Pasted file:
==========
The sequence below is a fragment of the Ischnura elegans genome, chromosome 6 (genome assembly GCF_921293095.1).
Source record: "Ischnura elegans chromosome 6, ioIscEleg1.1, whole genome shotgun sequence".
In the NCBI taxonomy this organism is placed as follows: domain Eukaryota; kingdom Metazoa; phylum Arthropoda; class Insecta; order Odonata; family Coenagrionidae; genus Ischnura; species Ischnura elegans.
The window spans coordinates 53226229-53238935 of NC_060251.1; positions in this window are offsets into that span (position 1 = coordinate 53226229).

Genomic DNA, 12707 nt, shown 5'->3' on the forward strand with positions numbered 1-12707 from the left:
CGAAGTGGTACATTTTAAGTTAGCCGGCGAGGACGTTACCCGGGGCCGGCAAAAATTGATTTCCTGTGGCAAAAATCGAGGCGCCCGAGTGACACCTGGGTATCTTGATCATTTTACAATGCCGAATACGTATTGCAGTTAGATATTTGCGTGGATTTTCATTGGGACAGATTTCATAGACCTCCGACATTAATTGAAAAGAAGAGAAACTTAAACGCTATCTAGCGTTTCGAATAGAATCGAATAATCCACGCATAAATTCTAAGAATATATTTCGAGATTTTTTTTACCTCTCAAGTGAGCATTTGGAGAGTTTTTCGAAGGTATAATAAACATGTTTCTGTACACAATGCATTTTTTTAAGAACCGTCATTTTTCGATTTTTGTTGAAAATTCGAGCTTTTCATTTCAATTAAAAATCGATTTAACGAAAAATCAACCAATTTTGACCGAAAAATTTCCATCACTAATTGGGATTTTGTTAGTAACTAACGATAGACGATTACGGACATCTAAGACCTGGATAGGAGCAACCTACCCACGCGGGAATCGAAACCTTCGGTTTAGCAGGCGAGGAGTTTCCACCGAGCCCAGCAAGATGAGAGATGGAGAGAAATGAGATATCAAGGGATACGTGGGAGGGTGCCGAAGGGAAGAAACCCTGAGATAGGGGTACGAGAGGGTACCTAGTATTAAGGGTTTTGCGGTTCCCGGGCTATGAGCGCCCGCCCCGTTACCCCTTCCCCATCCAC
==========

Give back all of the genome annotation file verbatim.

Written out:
The sequence below is a fragment of the Ischnura elegans genome, chromosome 6 (genome assembly GCF_921293095.1).
Source record: "Ischnura elegans chromosome 6, ioIscEleg1.1, whole genome shotgun sequence".
In the NCBI taxonomy this organism is placed as follows: domain Eukaryota; kingdom Metazoa; phylum Arthropoda; class Insecta; order Odonata; family Coenagrionidae; genus Ischnura; species Ischnura elegans.
The window spans coordinates 53226229-53238935 of NC_060251.1; positions in this window are offsets into that span (position 1 = coordinate 53226229).

Genomic DNA, 12707 nt, shown 5'->3' on the forward strand with positions numbered 1-12707 from the left:
CGAAGTGGTACATTTTAAGTTAGCCGGCGAGGACGTTACCCGGGGCCGGCAAAAATTGATTTCCTGTGGCAAAAATCGAGGCGCCCGAGTGACACCTGGGTATCTTGATCATTTTACAATGCCGAATACGTATTGCAGTTAGATATTTGCGTGGATTTTCATTGGGACAGATTTCATAGACCTCCGACATTAATTGAAAAGAAGAGAAACTTAAACGCTATCTAGCGTTTCGAATAGAATCGAATAATCCACGCATAAATTCTAAGAATATATTTCGAGATTTTTTTTACCTCTCAAGTGAGCATTTGGAGAGTTTTTCGAAGGTATAATAAACATGTTTCTGTACACAATGCATTTTTTTAAGAACCGTCATTTTTCGATTTTTGTTGAAAATTCGAGCTTTTCATTTCAATTAAAAATCGATTTAACGAAAAATCAACCAATTTTGACCGAAAAATTTCCATCACTAATTGGGATTTTGTTAGTAACTAACGATAGACGATTACGGACATCTAAGACCTGGATAGGAGCAACCTACCCACGCGGGAATCGAAACCTTCGGTTTAGCAGGCGAGGAGTTTCCACCGAGCCCAGCAAGATGAGAGATGGAGAGAAATGAGATATCAAGGGATACGTGGGAGGGTGCCGAAGGGAAGAAACCCTGAGATAGGGGTACGAGAGGGTACCTAGTATTAAGGGTTTTGCGGTTCCCGGGCTATGAGCGCCCGCCCCGTTACCCCTTCCCCATCCAC